OSHA Issues Final Rule Allowing Union Walkthroughs of Union and Non-Union Worksites: Understanding Your Rights

April 16, 2024 | Blog | Safety | Safety Training | Training

OSHA Issues Final Rule Allowing Union Walkthroughs of Union and Non-Union Worksites: Understanding Your Rights


The Occupational Safety and Health Administration (OSHA) has recently finalized a rule that significantly impacts both unionized and non-unionized workplaces across the United States. As of April 1, 2024, this rule permits union representatives to accompany OSHA inspectors during safety walkthroughs at any worksite, regardless of the site’s union status. This development marks a pivotal change in the enforcement of workplace safety standards, aiming to enhance worker protection through collaborative oversight.


Overview of the New Rule

Historically, OSHA has allowed union representatives to participate in inspections primarily at unionized facilities where the union had bargaining rights. The new rule extends this right to non-unionized workplaces, permitting a union representative authorized by the workers to join OSHA inspections. The rationale provided by OSHA hinges on the belief that experienced union representatives can contribute valuable expertise and insight into potential safety issues, thus fostering a safer work environment.



Implications for Employers

For employers, particularly those at non-union sites, this rule introduces new dynamics in handling OSHA inspections:

  1. Preparation and Policy Review:

Employers should review their current safety policies and procedures to ensure they meet or exceed OSHA standards. Adequate preparation for an OSHA inspection, including having knowledgeable staff ready to interact with inspectors and union representatives, is crucial.

  1. Understanding of Rights:

Employers retain the right to contest the designation of a union representative in non-unionized settings. It’s important to understand the criteria under which OSHA permits outsider participation in an inspection and the circumstances under which an employer might challenge this participation.

  1. Communication with Employees:

Clear communication with employees about their rights and the inspection process is vital. Employees should understand who the union representatives are, the role they will play during inspections, and the scope of their authority.

Implications for Workers

The rule is designed to empower workers, providing them with greater representation during inspections, which can potentially lead to more thorough and effective enforcement of safety standards.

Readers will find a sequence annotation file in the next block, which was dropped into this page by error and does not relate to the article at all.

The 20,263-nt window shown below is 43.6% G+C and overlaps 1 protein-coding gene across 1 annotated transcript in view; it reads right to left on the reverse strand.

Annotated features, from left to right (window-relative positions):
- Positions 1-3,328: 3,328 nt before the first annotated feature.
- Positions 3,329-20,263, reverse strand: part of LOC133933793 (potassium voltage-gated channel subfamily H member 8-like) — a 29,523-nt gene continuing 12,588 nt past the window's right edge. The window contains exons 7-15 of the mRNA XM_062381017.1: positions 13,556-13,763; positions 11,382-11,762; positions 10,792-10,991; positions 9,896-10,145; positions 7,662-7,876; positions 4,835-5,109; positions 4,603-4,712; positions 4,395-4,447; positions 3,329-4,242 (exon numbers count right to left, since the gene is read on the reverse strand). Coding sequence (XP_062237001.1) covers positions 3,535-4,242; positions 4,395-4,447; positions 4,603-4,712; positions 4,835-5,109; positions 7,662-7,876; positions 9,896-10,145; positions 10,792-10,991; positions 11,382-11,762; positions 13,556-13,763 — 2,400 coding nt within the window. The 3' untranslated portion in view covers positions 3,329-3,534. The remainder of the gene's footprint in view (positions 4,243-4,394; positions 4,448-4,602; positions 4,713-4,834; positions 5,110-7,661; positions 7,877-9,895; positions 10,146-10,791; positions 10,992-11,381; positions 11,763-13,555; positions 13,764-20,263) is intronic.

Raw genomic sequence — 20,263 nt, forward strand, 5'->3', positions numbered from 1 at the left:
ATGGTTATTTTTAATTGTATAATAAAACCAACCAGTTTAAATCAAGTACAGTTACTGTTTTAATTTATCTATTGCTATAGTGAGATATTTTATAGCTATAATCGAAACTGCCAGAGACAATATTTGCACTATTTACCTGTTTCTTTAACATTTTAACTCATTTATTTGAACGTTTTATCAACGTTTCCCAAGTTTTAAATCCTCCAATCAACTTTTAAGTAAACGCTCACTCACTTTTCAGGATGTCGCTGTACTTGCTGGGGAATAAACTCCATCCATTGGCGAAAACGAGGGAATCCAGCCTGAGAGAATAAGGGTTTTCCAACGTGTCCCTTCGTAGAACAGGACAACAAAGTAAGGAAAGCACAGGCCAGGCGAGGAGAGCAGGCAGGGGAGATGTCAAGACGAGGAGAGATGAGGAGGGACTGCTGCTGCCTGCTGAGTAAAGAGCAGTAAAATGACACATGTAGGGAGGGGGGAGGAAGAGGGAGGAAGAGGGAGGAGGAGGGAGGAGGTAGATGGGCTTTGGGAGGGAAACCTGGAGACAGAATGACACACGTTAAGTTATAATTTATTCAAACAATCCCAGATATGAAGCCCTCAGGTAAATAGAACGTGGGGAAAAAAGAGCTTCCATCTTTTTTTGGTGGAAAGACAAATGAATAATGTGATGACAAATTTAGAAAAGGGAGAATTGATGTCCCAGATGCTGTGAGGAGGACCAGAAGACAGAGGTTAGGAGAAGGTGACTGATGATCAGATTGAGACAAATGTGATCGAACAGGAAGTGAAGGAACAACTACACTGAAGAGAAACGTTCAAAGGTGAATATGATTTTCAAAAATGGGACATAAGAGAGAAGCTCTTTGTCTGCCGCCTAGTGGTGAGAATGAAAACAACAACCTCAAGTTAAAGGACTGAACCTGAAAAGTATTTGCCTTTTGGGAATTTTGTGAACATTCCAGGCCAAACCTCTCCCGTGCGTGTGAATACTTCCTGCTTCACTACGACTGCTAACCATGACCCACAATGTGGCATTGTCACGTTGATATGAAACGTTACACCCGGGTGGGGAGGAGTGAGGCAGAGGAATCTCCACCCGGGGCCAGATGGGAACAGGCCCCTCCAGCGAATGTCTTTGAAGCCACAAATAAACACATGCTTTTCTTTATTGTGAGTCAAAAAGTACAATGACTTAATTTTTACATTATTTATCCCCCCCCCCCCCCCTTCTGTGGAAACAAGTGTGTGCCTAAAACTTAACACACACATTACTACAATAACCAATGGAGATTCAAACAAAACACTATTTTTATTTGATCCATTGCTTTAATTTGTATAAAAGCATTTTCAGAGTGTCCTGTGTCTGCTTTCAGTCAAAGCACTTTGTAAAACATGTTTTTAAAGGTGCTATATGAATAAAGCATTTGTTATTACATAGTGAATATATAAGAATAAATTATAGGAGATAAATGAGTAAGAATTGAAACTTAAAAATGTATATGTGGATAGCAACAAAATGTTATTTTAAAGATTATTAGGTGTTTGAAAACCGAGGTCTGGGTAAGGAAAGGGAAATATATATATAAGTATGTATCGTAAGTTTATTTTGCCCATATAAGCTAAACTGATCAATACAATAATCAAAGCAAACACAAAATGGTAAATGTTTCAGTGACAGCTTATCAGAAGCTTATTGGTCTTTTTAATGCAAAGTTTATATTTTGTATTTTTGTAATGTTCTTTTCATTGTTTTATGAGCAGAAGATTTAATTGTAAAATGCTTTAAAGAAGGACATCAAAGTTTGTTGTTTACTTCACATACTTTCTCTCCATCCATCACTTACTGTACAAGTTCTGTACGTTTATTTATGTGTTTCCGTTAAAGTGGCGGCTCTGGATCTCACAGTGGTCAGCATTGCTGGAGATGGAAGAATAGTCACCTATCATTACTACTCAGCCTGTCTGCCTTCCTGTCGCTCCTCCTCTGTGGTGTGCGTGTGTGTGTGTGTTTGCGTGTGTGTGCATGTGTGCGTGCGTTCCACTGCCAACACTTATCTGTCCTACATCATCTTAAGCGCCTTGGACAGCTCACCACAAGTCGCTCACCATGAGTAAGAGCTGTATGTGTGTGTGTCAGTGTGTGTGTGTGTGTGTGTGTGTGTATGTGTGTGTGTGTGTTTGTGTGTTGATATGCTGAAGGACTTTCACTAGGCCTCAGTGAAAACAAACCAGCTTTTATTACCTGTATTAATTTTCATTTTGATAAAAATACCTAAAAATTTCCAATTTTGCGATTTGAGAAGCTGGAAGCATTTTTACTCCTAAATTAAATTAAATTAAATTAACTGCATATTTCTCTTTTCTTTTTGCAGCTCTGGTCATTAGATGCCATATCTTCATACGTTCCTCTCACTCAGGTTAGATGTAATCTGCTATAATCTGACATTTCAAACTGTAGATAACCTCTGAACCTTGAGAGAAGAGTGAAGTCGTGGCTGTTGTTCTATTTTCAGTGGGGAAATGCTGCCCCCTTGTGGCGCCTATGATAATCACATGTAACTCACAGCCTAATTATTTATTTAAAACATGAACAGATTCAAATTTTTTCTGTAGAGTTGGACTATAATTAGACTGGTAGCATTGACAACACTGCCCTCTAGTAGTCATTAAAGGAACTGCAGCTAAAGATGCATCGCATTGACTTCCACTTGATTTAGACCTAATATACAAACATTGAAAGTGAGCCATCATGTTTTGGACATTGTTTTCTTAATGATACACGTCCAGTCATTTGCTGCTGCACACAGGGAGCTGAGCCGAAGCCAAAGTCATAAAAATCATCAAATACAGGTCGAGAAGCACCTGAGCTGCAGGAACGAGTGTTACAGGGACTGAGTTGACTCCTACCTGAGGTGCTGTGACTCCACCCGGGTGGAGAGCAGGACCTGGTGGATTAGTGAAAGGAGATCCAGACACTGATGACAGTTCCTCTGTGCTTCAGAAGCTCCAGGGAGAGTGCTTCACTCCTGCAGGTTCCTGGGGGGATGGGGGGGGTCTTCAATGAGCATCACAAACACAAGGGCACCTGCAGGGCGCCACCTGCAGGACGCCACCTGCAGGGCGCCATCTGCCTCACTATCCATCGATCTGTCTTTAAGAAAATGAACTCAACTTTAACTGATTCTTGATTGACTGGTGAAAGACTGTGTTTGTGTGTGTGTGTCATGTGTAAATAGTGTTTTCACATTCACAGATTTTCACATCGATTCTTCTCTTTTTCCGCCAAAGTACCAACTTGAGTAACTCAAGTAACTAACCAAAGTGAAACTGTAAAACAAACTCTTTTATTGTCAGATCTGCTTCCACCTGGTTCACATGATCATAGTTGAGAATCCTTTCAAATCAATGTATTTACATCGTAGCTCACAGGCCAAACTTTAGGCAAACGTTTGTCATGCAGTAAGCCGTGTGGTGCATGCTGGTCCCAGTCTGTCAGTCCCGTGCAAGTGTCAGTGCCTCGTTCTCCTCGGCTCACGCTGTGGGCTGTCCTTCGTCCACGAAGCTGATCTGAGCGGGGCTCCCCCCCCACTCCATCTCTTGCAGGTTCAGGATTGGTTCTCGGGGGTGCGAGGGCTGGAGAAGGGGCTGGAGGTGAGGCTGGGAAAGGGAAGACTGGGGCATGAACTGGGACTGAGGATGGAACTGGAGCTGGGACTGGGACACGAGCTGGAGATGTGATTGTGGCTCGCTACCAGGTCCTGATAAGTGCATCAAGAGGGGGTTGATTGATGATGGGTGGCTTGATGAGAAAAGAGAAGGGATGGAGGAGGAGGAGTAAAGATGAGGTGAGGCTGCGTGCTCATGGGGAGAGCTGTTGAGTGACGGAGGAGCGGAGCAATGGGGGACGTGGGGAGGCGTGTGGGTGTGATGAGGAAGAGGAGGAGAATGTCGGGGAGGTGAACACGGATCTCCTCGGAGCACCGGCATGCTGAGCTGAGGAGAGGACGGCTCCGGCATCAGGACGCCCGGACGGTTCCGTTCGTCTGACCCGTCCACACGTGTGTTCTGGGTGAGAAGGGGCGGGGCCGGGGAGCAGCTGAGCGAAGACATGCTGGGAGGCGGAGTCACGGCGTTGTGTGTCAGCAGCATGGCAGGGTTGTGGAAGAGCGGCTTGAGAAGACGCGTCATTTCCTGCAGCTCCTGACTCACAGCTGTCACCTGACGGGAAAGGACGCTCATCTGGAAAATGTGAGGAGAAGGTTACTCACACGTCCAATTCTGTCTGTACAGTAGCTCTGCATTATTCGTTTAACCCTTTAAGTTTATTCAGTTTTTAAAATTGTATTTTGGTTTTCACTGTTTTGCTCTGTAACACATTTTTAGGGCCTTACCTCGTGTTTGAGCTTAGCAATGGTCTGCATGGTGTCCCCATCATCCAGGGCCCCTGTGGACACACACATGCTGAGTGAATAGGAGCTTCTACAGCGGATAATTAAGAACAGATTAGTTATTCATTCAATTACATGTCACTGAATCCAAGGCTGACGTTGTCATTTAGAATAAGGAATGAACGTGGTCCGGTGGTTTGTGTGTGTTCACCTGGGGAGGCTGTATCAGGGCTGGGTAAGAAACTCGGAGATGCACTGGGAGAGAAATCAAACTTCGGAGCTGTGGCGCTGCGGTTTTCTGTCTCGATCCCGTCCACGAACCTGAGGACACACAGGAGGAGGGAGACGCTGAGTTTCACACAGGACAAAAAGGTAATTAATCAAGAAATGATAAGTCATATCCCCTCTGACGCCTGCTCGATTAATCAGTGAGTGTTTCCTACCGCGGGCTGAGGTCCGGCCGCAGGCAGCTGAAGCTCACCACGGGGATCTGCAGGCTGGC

1. Enhanced Safety Oversight:

The presence of union representatives, who typically possess detailed knowledge of industry-specific safety concerns, is likely to enhance the scrutiny of workplace conditions, potentially leading to more substantive safety improvements.

  1. Worker Advocacy:

Union representatives can serve as advocates for workers, voicing concerns that employees may feel hesitant to express directly to OSHA inspectors or employers.

  1. Educational Benefits:

Workers can gain insights into safety standards and violations identified during inspections, which in turn can foster a culture of safety and compliance at the workplace.


Legal and Practical Considerations

The introduction of this rule has sparked debates concerning its legal validity and practical implications. Legal challenges may arise, particularly from employers who view this policy as an overreach of OSHA’s statutory authority. These challenges may focus on issues of administrative law, such as the rule’s adherence to the Administrative Procedure Act and its consistency with broader federal labor regulations.



OSHA’s new rule on union walkthroughs at union and non-union worksites is a landmark shift in its inspection policy. This rule potentially enhances workplace safety by incorporating the expertise of union representatives in safety inspections, irrespective of the union status of the workplace. Both employers and employees must understand their rights and responsibilities under this new regulatory framework to fully leverage its benefits and navigate its challenges. Employers, in particular, should prepare for this change through diligent review and adaptation of their current safety practices and policies.

As this rule begins to take effect, all parties involved would benefit from staying informed about legal interpretations and practical applications of the rule, ensuring that they not only comply with the letter of the law but also contribute to a safer and more compliant work environment. MSC Safety Solutions is dedicated to providing you with the latest updates and guidance on navigating these and other regulatory changes effectively and efficiently.



Tim Gauna